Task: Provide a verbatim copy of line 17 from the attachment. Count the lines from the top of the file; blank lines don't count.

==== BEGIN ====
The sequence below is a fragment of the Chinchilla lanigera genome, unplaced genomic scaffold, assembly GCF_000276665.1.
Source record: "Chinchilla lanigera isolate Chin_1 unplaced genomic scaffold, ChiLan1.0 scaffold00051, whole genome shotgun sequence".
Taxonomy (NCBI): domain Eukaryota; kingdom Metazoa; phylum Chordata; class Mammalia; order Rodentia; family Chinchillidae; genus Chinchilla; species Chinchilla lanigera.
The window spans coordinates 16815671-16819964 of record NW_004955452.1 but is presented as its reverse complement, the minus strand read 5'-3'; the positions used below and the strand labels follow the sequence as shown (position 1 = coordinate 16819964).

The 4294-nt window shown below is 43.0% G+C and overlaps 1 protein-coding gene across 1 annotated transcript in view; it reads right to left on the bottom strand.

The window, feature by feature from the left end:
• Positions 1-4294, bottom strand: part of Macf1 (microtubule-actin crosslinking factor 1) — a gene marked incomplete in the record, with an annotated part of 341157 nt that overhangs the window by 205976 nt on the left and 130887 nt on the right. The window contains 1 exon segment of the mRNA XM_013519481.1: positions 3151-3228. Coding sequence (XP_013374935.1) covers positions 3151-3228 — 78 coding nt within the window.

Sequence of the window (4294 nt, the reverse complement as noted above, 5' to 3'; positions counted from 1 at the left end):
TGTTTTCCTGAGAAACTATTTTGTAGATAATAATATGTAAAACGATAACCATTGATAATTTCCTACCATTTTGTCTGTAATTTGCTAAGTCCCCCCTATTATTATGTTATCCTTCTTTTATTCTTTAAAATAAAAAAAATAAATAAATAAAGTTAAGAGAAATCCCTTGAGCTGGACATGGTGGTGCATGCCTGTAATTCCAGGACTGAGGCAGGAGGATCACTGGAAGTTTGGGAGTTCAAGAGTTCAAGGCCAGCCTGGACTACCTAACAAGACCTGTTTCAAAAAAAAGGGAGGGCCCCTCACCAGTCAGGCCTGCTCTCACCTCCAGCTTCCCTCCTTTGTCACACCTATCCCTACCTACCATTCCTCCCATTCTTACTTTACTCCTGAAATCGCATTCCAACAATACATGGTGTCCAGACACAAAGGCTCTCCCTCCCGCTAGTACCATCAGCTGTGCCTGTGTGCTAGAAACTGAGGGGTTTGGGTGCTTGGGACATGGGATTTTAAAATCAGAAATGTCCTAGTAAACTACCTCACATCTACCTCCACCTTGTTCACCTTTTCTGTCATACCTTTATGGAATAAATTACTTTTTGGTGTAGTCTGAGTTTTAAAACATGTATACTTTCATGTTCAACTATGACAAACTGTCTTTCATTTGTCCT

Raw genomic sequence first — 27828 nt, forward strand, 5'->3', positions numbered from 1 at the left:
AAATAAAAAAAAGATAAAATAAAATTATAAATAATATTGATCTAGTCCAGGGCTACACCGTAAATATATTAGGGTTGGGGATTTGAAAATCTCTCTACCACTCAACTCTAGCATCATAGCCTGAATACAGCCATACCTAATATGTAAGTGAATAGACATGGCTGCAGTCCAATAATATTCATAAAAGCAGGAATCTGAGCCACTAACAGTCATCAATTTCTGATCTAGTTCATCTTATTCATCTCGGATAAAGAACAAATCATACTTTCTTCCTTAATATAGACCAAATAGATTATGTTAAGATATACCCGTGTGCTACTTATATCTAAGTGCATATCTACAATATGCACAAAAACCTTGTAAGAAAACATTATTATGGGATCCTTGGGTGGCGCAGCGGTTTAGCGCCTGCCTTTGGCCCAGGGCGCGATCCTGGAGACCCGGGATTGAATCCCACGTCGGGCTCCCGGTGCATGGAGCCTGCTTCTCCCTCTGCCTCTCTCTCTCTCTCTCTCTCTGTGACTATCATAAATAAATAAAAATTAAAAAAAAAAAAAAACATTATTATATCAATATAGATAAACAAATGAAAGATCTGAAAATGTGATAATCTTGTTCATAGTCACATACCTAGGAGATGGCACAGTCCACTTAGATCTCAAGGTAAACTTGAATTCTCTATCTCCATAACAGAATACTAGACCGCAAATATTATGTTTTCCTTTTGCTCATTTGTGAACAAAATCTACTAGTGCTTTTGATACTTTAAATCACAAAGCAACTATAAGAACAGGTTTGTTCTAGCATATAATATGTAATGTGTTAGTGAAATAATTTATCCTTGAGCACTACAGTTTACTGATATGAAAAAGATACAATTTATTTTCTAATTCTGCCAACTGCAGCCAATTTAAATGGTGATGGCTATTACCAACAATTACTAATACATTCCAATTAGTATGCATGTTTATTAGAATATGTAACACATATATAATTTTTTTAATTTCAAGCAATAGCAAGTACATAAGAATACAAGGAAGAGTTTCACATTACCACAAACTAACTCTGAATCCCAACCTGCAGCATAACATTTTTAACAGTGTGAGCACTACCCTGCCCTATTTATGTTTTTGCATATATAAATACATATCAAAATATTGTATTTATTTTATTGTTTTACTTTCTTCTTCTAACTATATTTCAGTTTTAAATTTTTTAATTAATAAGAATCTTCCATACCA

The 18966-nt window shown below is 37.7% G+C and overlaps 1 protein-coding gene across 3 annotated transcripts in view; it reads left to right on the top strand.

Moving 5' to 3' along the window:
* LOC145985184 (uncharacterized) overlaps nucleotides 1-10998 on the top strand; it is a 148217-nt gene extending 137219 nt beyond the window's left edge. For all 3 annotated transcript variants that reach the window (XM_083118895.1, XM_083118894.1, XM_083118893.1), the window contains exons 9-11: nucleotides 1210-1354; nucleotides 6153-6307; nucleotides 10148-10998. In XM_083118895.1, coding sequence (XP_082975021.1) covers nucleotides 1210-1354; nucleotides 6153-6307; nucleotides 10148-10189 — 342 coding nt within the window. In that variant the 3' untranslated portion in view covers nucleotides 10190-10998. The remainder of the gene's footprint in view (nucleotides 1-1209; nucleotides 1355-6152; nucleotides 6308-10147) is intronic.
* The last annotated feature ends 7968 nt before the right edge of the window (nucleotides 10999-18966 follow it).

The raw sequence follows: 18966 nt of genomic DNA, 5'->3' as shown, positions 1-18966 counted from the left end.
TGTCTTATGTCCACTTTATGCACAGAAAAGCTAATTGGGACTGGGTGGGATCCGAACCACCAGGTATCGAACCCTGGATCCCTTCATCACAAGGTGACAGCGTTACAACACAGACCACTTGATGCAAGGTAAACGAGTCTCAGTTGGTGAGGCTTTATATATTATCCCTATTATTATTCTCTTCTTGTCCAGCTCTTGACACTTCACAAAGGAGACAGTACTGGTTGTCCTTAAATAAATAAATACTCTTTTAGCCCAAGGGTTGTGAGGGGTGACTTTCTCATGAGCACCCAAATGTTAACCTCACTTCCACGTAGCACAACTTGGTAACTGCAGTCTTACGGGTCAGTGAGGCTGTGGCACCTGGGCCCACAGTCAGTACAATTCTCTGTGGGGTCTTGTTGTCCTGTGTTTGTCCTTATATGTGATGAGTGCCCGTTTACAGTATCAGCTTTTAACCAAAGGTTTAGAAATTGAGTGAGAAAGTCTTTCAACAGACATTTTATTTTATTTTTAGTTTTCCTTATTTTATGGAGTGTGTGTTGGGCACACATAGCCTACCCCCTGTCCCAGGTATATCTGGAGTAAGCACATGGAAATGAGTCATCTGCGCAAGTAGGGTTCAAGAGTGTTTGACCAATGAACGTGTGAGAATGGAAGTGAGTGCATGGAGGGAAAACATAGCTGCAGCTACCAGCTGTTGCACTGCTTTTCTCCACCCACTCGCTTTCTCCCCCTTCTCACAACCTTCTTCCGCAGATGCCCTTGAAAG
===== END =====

TGTCTTATGTCCACTTTATGCACAGAAAAGCTAATTGGGACTGGGTGGGATCCGAACCACCAGGTATCGAACCCTGGATCCCTTCATCACAAGGTGACAGCGTTACAACACAGACCACTTGATGCAAGGTAAACGAGTCTCAGTTGGTGAGGCTTTATATATTATCCCTATTATTATTCTCTTCTTGTCCAGCTCTTGACACTTCACAAAGGAGACAGTACTGGTTGTCCTTAAATAAATAAATACTCTTTTAGCCCAAGGGTTGTGAGGGGTGACTTTCTCATGAGCACCCAAATGTTAACCTCACTTCCACGTAGCACAACTTGGTAACTGCAGTCTTACGGGTCAGTGAGGCTGTGGCACCTGGGCCCACAGTCAGTACAATTCTCTGTGGGGTCTTGTTGTCCTGTGTTTGTCCTTATATGTGATGAGTGCCCGTTTACAGTATCAGCTTTTAACCAAAGGTTTAGAAATTGAGTGAGAAAGTCTTTCAACAGACATTTTATTTTATTTTTAGTTTTCCTTATTTTATGGAGTGTGTGTTGGGCACACATAGCCTACCCCCTGTCCCAGGTATATCTGGAGTAAGCACATGGAAATGAGTCATCTGCGCAAGTAGGGTTCAAGAGTGTTTGACCAATGAACGTGTGAGAATGGAAGTGAGTGCATGGAGGGAAAACATAGCTGCAGCTACCAGCTGTTGCACTGCTTTTCTCCACCCACTCGCTTTCTCCCCCTTCTCACAACCTTCTTCCGCAGATGCCCTTGAAAG